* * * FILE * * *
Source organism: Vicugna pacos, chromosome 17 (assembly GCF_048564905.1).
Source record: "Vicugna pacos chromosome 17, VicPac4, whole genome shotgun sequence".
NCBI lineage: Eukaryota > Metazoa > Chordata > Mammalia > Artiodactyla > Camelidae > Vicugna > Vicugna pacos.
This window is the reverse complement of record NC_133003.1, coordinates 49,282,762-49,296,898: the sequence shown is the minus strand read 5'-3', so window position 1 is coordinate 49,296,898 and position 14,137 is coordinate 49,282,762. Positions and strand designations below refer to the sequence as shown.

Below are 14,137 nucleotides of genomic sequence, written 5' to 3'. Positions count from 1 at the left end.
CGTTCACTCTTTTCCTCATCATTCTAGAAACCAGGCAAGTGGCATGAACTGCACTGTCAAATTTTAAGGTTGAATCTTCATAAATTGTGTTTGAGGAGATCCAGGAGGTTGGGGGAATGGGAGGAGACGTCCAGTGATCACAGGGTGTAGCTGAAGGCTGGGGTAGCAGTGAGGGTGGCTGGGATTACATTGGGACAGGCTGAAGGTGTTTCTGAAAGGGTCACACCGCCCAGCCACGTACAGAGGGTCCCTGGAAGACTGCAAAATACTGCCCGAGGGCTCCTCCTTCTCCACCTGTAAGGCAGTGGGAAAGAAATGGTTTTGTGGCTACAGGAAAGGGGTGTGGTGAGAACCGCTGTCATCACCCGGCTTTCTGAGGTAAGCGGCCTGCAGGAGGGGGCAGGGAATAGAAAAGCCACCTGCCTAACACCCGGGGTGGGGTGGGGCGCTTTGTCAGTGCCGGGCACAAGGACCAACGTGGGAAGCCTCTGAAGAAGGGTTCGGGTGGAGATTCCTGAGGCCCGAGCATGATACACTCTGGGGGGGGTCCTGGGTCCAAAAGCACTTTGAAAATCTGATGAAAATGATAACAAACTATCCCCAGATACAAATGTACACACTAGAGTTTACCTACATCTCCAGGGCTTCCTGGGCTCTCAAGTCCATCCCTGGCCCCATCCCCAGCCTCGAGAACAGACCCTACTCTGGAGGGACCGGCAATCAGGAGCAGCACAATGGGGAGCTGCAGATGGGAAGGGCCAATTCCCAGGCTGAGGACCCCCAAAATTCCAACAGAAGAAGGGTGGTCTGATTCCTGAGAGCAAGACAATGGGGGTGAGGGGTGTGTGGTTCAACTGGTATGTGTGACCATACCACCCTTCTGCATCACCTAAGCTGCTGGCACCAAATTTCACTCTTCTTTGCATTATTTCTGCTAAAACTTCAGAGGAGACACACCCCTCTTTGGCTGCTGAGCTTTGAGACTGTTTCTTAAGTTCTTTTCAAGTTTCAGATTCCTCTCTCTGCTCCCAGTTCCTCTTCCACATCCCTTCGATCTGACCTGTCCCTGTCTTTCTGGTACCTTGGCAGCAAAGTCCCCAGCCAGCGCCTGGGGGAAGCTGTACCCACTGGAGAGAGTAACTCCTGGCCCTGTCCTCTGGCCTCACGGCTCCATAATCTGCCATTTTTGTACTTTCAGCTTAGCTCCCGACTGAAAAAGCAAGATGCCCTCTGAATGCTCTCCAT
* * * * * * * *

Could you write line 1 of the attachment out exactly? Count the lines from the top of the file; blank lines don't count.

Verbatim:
Source organism: Vicugna pacos, chromosome 17 (assembly GCF_048564905.1).